Is Chesapeake’s 2014 Outlook So Grim?

Chesapeake Energy (NYSE: CHK) recently revealed its 2014 outlook. This outlook wasn’t as good as investors had anticipated and resulted in over 8% fall in the company’s stock since the beginning of the month. Is this outlook so grim? Let’s examine the company’s expected changes in production and capital expenditure for 2014 to better understand its outlook. 

Production outlook

During 2013, Chesapeake strived to augment its oil production and cut down its natural gas output.  In 2014 , the company also expects to keep moving on this direction. Its natural gas production is projected to decline by an average of 1%, year over year. Thus, its total natural gas output will reach, on average, 1,070 Bcf. Conversely, its oil production is expected to rise by 3% to 42,000 mbbls. Finally, Chesapeake’s natural gas liquids production will jump by 43% to 29,000 mbbls. Based on these numbers, the company’s total production is expected to rise by roughly 3%, year over year. Even though this growth rate is modest, it might be revised upward in the coming months, as it did last year. E.g. the company’s current estimate of its 2013 daily natural gas equivalent is set at 3,985 mmcfe — over 2% higher than its initial estimate at the beginning of 2013. Moreover, the company sold several assets during last year. After controlling for the fewer assets it has, Chesapeake’s production will increase by 8% to 10% during the year. Nonetheless, the rise in oil production is lower than it was back in 2013, which is likely to slightly cut down the company’s valuation. But the market’s reaction may have been a bit too severe especially after considering that the company expects a 10% drop in production cost in 2014. The decline in production cost could improve Chesapeake’s profit margin and thus increase its earnings.

Another issue that may have contributed to the recent drop in the company’s stock was the changes in its capital expenditure in 2014. 

Capital expenditure

Chesapeake plans to reduce its capital expenditure by 20% to an average of $5.4 billion. Keep in mind, however, that since the company sold several assets, its capex is likely to drop due to lower maintenance costs. The company didn’t break down its capex between capex allocated towards maintaining its current assets and capex allotted to increasing its production. For investors, capital expenditure translates to how much the company invests in its future growth. If the capex drops, this could suggest lower growth in production in the future. But since Chesapeake has fewer assets, this also means its capex allocated towards maintaining its existing assets will diminish in 2014. Therefore, the company’s lower capex is partly due to the fewer assets it holds. In any case, investors consider Chesapeake’s drop in capex with respect to other oil and gas producers such as Exxon Mobil (NYSE: XOM) and Chevron (NYSE: CVX). Chevron’s capex sharply increased by 22% during 2013 to $41.8 billion. Looking forward, the company expects to keep increasing its capex for projects such as its LNG projects in Australia, in which 2014 is expected to be the peak year for spending on these projects. Exxon Mobil also  increased its capex by 6.8% in 2013, year over year. But the company’s capex fell by 20% during the fourth quarter. This shift puts into question the rise in Exxon’s capex in 2014. Both companies allocated roughly 10% of their respective annual capex to acquisitions. Therefore, Chesapeake’s transition towards higher oil production, reduction in capex, and the changes in its assets should be taken into context when comparing to other petroleum producers.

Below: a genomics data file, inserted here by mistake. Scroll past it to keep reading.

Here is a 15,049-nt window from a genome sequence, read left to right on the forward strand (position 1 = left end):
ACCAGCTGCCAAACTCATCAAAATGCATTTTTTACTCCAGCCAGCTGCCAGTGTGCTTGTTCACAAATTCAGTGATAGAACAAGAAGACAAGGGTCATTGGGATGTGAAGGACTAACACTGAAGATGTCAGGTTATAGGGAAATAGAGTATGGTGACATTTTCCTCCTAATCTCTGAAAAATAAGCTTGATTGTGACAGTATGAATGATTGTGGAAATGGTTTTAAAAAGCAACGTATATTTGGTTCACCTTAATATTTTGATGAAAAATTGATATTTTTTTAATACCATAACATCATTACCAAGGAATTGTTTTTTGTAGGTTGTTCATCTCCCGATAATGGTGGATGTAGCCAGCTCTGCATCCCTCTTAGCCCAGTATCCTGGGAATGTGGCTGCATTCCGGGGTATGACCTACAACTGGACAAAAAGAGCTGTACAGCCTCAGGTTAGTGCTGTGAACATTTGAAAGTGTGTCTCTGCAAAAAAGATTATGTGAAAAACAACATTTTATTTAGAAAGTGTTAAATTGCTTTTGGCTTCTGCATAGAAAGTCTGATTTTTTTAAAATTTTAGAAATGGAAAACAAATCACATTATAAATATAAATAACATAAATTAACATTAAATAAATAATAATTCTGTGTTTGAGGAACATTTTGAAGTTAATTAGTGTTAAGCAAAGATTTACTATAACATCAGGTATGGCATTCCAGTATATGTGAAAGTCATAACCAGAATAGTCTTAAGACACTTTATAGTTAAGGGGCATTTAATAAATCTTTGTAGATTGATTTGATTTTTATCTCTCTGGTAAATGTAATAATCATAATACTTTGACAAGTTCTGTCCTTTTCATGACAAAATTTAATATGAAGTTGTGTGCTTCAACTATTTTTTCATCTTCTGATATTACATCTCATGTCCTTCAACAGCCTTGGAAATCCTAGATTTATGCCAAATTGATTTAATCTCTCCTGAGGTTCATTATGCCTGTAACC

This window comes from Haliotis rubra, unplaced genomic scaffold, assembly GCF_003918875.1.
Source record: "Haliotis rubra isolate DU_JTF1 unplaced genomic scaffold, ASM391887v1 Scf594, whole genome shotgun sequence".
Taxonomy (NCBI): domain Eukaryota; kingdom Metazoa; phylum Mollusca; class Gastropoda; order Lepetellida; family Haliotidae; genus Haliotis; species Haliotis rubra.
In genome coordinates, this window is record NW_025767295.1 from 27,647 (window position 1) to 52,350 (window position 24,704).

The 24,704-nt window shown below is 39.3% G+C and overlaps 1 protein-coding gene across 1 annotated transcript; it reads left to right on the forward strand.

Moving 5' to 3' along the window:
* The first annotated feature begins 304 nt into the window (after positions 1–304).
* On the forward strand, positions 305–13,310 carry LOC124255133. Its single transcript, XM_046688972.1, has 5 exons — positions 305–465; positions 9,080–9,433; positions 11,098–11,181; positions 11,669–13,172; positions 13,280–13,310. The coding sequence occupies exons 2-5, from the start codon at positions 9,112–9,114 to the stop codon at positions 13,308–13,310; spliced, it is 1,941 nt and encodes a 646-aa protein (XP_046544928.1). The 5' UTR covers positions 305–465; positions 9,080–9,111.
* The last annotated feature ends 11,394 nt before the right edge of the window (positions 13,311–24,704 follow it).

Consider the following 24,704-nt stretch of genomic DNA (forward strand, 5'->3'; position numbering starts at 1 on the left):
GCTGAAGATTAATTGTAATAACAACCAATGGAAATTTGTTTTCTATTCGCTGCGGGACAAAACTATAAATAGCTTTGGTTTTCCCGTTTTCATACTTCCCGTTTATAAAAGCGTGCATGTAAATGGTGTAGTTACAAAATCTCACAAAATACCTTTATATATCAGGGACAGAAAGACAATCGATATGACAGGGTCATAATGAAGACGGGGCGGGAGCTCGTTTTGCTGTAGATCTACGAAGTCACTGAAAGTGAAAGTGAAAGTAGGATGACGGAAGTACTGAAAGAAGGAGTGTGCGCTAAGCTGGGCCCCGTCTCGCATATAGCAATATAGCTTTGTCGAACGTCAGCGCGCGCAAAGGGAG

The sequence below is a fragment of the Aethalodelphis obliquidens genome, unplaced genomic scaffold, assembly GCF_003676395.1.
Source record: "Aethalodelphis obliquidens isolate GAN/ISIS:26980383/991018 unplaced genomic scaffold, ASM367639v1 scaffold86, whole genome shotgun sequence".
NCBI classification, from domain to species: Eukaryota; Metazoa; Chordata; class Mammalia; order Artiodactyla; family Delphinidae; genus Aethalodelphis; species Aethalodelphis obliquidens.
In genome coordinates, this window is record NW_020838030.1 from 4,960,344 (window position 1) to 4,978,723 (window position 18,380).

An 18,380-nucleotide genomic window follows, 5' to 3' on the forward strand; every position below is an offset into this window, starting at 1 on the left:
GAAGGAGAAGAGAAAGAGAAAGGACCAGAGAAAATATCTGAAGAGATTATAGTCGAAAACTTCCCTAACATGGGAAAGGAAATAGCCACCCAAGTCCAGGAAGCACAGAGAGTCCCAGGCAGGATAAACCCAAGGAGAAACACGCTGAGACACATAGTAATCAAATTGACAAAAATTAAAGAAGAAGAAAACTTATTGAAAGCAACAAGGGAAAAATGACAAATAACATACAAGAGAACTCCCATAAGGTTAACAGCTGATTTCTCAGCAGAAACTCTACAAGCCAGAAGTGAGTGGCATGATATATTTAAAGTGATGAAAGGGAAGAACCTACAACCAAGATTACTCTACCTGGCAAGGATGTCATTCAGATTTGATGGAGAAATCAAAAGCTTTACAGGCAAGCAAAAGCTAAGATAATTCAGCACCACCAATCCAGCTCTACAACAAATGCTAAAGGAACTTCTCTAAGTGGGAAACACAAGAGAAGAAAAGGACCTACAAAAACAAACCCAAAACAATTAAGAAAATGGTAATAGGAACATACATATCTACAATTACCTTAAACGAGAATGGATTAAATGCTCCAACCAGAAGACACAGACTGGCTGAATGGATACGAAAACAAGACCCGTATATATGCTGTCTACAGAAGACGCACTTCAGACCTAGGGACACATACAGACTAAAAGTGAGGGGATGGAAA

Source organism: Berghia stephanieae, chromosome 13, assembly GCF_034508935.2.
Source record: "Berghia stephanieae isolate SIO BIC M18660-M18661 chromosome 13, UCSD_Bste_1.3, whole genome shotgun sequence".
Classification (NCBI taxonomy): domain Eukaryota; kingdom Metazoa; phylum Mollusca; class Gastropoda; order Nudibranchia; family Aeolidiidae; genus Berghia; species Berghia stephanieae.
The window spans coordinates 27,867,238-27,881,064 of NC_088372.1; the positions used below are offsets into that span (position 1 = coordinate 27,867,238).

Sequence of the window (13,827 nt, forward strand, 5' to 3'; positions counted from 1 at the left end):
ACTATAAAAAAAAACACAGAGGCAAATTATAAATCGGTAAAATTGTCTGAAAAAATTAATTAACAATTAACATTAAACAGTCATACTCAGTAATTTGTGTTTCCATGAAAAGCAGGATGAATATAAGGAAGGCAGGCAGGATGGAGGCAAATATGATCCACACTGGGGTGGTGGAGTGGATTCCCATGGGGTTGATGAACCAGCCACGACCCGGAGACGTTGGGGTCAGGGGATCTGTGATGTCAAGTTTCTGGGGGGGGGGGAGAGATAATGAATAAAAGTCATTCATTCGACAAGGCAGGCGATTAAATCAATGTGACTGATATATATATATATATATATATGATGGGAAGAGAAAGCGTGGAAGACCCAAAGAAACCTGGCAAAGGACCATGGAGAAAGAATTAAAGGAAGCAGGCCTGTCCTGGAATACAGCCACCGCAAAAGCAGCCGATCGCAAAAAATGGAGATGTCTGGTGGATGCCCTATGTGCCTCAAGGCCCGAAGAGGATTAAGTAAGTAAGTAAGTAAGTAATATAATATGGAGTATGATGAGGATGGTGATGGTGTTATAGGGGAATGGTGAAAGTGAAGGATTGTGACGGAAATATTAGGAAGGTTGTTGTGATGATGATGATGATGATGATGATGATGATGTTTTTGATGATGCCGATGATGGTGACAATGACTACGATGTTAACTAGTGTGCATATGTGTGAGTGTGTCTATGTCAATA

In conclusion…

Chesapeake’s situation isn’t so dire. The company expects to further increase its production in 2014. The drop in capex is partly due to the fewer assets and doesn’t reflect a substantial cut in Chesapeake’s investment in its future growth.

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